Other traditional positions such as portfolio or mutual fund managers, are now competing against exchange traded funds, or ETFs, all mostly automated.

The Reach That Is Economic Restructuring
Even the following evergreen traditional professions, aren’t spared when it comes to the impact of automated gross economic restructuring.

The number of hours and time that are logged by first year associates in the legal profession, which is a productivity measurement of young aspiring lawyers, fell by close to 19% percent in the largest of Law firms.


Those graduates who are trained to be Architects, an once noble and growing profession, who are aged between 25 to 35 years old, felt the biggest blunt of unemployment, when all of the various degree programs were surveyed.

What’s also not spared, is the once cocksure medical profession. These rates are continuing to fall as well, this according to various sources. Demand is definitely on a downward trend, and continuing to fall.

What will eventually result, is a surplus of cardiac surgeons, for instance. What the employment experts are requesting, is that the faculties slow down training in these areas. The reason being, that their demand is decreasing.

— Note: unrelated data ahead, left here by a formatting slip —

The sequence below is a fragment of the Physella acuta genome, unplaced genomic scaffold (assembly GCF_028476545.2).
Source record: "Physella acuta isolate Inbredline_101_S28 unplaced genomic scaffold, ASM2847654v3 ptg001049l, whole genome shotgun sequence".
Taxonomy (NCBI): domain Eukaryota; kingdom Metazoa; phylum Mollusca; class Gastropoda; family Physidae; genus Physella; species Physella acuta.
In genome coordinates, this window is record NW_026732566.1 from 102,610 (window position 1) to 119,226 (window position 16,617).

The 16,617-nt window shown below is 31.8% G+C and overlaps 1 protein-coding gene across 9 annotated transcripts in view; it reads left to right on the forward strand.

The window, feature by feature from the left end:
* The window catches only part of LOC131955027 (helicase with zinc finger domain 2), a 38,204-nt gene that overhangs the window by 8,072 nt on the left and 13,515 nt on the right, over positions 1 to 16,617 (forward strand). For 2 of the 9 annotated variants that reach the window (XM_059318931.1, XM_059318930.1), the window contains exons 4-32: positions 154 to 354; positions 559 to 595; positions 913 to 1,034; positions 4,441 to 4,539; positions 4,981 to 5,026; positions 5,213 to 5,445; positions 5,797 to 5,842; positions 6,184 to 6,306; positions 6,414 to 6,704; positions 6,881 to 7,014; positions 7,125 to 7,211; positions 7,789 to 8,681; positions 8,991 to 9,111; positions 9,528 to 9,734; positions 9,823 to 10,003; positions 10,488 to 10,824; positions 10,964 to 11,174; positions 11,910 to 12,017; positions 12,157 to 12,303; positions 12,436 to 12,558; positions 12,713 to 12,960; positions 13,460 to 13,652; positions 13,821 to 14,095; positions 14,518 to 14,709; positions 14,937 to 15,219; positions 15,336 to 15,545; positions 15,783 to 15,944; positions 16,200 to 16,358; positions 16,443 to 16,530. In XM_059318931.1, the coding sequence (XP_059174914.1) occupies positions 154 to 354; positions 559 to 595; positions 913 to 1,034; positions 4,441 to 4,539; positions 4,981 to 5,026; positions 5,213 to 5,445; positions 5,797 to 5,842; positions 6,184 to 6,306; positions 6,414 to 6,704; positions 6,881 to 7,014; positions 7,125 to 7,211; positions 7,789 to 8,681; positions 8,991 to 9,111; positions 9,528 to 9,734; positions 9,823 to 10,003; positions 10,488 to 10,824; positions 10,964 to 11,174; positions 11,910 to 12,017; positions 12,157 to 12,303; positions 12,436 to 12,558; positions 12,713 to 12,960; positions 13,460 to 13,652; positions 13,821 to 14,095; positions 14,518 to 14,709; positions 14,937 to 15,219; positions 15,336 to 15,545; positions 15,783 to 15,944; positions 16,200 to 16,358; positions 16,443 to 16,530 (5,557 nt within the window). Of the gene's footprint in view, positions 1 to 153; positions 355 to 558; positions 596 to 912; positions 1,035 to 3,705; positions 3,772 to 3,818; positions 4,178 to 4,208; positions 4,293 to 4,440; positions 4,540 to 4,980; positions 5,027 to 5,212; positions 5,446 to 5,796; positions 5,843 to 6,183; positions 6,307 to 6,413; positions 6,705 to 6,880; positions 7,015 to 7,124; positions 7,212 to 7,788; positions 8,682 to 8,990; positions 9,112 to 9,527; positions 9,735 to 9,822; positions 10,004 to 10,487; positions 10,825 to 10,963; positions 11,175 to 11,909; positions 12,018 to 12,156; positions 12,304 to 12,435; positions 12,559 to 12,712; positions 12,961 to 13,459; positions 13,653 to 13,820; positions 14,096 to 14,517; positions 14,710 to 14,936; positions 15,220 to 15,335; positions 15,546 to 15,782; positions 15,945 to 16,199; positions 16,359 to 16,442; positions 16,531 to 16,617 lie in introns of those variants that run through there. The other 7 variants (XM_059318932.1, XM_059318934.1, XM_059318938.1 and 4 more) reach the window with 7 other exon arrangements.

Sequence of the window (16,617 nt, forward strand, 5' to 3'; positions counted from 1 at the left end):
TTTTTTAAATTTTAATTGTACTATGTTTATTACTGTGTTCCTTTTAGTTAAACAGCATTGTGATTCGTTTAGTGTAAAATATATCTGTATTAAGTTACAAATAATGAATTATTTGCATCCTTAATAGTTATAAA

Say Hello To The Jobless Future
Experts are predicting, warning, and their argument stands, that we’re now entering the jobless economy. Realize that the jobless future is here, and will remain.

So as a result, most young people, those entering the workforce for the first time, are now already combining part-time, freelancing based work just to get by.

It’s been estimated in the past 10 years, that over 31% percent of the entire workforce has participated in what’s now known as the “freelance economy.” This form of entrepreneurial activity, has reached it’s peak in the past few years.

The “Baby Boomers” Are Now Almost Extinct
This generation, referred to as the Baby Boomers, are the ones who carved out and defined a “career,” their career. They worked the same job or profession their entire lives, until retirement.